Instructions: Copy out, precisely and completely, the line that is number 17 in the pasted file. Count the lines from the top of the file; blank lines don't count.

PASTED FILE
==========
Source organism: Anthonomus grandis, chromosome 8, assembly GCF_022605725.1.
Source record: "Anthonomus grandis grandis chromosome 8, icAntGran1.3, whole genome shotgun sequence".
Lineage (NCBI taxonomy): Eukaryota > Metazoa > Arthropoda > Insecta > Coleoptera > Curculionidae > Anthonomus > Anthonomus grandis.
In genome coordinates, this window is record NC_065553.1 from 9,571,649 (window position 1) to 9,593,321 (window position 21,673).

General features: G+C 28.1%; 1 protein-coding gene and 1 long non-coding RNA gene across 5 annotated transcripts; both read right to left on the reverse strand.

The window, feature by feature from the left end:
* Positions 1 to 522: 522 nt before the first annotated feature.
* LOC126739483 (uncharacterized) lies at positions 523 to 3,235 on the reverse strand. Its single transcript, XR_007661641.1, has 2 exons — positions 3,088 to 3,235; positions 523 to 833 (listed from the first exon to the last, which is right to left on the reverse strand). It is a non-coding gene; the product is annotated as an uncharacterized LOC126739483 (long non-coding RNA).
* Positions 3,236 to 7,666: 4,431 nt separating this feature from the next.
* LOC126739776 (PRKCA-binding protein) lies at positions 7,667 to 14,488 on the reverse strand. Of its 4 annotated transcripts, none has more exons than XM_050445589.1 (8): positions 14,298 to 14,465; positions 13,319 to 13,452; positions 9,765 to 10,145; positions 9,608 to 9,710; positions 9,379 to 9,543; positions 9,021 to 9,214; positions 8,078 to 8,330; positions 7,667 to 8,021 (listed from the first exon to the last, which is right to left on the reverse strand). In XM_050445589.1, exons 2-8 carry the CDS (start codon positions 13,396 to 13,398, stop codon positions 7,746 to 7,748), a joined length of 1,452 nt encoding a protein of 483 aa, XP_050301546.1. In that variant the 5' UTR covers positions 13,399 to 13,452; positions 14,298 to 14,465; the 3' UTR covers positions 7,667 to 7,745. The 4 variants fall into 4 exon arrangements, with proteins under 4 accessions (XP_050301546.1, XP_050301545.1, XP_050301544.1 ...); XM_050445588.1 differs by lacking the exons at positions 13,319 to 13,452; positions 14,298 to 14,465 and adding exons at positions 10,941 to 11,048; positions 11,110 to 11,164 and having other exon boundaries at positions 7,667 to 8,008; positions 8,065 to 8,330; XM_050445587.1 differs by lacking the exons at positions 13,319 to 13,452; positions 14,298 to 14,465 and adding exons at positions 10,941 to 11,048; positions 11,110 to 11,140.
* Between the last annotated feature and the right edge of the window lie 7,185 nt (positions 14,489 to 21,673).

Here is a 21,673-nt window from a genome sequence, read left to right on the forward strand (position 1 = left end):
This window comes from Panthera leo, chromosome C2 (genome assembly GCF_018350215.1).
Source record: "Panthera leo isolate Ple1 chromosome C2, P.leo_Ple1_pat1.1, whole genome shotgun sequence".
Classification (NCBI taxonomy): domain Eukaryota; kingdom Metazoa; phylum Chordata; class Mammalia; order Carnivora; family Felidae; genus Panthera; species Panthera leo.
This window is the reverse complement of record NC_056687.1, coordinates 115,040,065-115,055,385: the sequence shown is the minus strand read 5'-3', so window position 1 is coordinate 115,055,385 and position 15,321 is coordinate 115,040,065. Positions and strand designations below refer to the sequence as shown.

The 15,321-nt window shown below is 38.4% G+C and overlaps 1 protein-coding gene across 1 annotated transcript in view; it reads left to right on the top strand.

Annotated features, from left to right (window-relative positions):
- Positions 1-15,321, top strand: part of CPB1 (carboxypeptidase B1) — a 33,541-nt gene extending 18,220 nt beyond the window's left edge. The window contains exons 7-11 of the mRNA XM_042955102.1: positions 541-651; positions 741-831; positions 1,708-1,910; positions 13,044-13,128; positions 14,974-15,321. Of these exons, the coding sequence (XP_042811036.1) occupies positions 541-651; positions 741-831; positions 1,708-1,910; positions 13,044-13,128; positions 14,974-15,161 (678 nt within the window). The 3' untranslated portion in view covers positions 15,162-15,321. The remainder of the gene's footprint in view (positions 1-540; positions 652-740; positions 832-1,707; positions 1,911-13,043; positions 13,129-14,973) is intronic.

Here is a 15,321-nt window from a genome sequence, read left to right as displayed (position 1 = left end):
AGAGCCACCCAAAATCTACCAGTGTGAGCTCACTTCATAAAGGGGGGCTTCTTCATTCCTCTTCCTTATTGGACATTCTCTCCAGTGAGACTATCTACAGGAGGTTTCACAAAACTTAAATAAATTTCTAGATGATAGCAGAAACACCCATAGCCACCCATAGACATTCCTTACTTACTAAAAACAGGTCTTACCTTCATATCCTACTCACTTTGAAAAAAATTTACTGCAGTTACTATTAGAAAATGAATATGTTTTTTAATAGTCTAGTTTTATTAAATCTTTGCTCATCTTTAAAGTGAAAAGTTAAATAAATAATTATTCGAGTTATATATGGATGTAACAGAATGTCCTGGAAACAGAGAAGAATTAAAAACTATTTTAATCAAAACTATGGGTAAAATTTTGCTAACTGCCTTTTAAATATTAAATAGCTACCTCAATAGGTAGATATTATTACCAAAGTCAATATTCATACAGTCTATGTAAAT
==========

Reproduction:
The 15,321-nt window shown below is 38.4% G+C and overlaps 1 protein-coding gene across 1 annotated transcript in view; it reads left to right on the top strand.